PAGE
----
Heart rate training is something I’ve read and heard about for a while and, the more I’ve found out about it, the more I’ve wanted to try it. A few weeks ago, just before I properly started training for the Hertfordshire Half Marathon, I decided that it was the perfect opportunity to try something new and have a go at running to heart rate zones.
After my first heart rate zone run I absolutely loved it and have now switch all my runs to heart rate training, plus I’ve been telling anyone who will listen about how great it is! I’ve found that it has not only made me enjoy running a little bit more, mainly because I’m finding my easy runs so much easier, but it has also taken the stress away from aiming to achieve a certain pace and, instead, I can just relax and enjoy my run, while focusing more on my running technique.
If you’ve never heard of heart rate training and wondering what it is, or like me, have always wanted to give it a go, here is an overview of what you need to know.
What is heart rate training?
Heart rate training, which is often also referred to as heart rate zones, is running using your heart rate in beats (bpm) or a percentage of your maximum heart rate (which will be individual to you) as a guide to how intense your should be running.
In an article on Runner’s World, Erin Carr, certified personal trainer and cofounder of Union Running in Massachusetts, said: “The idea behind heart rate based training is to train your aerobic system without overstressing your skeletal and muscular systems.”
What equipment do you need for heart rate zone running?
The main equipment you need is a heart rate monitor that will accurately tell you your heart rate as you run. This doesn’t have to be expensive and I just use my Garmin Forerunner 35, which has a heart rate sensor on the back that provides me with an easy way to see my heart rate as I run. Many other running watches have built in heart rate sensors now which makes it incredibly easy for runners to train this way.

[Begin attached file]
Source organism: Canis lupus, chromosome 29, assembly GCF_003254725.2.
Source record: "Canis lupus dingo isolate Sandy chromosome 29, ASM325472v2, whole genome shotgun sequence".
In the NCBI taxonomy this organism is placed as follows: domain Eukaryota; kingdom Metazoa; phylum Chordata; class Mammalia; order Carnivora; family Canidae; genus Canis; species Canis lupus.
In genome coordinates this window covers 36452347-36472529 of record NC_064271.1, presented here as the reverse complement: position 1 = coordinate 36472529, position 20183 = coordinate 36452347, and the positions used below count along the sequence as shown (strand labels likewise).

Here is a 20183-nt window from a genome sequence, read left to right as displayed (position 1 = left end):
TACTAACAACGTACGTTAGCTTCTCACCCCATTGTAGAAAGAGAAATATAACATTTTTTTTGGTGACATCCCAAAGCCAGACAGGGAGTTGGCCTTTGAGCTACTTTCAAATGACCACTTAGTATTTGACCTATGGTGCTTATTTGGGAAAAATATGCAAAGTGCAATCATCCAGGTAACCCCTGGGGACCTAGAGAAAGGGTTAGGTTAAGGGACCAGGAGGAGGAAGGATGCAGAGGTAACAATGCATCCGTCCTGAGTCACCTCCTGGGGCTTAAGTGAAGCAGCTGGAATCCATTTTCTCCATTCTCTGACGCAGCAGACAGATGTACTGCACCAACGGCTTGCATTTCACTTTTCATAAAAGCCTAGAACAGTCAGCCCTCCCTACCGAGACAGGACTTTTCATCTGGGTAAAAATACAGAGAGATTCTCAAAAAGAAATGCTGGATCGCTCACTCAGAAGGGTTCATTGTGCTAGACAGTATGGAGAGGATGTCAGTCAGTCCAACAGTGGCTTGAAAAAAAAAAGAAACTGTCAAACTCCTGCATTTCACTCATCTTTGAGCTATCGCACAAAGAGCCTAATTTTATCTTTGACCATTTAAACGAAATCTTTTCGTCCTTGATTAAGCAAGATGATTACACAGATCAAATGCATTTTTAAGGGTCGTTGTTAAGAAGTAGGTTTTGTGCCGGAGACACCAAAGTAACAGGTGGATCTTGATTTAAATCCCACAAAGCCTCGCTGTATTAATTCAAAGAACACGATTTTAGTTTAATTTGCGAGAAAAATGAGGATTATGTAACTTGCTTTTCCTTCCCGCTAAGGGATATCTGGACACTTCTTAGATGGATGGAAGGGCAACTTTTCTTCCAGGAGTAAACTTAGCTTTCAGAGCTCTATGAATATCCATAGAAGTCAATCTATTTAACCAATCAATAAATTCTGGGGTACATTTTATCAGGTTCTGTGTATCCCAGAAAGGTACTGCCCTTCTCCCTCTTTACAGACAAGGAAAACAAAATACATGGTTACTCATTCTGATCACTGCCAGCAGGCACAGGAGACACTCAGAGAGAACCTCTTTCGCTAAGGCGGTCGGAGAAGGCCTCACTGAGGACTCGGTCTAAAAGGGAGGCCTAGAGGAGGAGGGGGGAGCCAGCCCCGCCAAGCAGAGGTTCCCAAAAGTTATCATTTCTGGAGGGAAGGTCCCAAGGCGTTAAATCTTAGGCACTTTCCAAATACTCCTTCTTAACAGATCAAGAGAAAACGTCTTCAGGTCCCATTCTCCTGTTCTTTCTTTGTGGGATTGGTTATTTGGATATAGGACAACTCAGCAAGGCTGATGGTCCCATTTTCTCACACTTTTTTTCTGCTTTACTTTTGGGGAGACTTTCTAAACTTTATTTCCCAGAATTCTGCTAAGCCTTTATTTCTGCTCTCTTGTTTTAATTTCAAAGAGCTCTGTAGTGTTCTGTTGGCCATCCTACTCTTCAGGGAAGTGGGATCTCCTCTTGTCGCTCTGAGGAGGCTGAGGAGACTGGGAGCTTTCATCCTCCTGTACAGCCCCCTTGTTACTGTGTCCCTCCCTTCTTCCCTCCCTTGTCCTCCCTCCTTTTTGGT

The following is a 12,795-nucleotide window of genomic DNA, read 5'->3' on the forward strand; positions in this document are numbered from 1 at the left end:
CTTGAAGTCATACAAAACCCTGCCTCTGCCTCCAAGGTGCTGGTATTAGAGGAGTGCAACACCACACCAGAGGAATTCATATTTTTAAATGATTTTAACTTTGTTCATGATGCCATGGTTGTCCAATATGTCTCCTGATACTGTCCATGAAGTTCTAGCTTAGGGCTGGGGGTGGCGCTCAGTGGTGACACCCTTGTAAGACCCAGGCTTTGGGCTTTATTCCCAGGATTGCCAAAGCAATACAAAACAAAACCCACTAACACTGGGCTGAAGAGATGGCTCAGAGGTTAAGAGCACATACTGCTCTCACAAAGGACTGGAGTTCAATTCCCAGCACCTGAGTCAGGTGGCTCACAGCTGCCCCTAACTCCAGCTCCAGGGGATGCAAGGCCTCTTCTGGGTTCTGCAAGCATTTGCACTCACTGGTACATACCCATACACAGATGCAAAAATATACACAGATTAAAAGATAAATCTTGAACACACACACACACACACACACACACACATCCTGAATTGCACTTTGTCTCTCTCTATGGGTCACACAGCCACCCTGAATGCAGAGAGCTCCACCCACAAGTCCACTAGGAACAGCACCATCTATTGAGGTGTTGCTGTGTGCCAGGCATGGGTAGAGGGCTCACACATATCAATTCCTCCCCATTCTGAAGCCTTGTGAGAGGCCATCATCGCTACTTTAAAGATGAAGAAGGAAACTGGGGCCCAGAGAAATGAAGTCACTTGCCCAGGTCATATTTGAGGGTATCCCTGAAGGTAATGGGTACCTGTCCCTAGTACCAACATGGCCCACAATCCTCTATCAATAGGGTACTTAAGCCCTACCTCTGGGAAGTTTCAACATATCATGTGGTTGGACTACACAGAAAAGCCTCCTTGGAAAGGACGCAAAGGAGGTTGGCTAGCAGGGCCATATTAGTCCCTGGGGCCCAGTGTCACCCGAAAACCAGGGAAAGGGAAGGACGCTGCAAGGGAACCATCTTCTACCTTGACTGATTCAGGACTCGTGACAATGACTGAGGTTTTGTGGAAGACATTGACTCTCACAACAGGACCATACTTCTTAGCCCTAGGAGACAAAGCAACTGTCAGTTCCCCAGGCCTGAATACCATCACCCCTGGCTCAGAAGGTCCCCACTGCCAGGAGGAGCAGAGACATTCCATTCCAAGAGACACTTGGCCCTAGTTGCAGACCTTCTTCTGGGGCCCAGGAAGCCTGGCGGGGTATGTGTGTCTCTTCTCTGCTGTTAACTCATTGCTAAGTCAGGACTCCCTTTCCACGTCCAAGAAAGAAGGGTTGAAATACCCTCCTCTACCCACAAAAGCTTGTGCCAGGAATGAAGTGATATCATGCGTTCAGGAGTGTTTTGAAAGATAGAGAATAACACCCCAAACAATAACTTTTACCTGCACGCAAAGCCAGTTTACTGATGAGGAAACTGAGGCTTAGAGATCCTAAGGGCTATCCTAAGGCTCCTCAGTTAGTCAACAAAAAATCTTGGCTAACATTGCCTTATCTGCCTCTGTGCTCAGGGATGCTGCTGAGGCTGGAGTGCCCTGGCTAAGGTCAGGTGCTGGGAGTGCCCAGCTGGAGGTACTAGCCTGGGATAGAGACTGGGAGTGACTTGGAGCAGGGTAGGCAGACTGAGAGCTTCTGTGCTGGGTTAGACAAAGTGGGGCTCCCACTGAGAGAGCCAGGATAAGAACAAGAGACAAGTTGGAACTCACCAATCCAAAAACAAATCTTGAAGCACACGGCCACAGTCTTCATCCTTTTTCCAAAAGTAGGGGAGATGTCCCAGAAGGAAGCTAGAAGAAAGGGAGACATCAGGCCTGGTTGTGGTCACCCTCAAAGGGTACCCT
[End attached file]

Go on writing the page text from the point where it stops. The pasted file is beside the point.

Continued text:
Heart rate zones vs pacing for training
The two most popular ways to monitor your running when training for an event are running to pace and using heart rate training. Both of which have their advantages and disadvantages and while I’m loving heart rate training at the moment in the past I’ve always used running to pace, which is something I’d still consider in the future.
The biggest advantage of running to pace over heart rate training is that it is a lot more simple, making it ideal for those new to running. Working out heart rate zones can be quite complicated and I found that having a lot of running data to look at helped me to work out what my running zones should be. As well as this, having a PT or coach to help guide you with this type of training would be beneficial, but something newbies to running probably don’t want to invest in yet.
As well as this, if you’ve not got much running experience, running to pace gives a good and easy-to-measure idea of how fast a runner you are and it will be easier to see the progress you make as you become fitter.
How to find out your heart rate zones
I found that having lots of running data, as well as years of running experience, helped a lot when working out my heart rate zones. In addition to this, I wear my Garmin almost all the time, which means I had a good idea of my resting heart rate when working out my zones. What finally made me decide to change to heart rate training was reading The Complete Guide to Endurance Training by Jon Ackland, which is where I found out how to work out my heart rate zones as well. If you are interested in working out your zones there are a lot of websites that provide the calculation you need, such as this article by Active.
At the moment, heart rate training is really working for me and I’m planning on using it for all my training leading up to the Hertfordshire Half Marathon in the autumn. Saying this, when it comes to racing I’m still going to use pace as I feel that with a race you should be running hard, so heart rate becomes irrelevant, while pace becomes key.
Have you tried heart rate training, if so how has it impacted your running?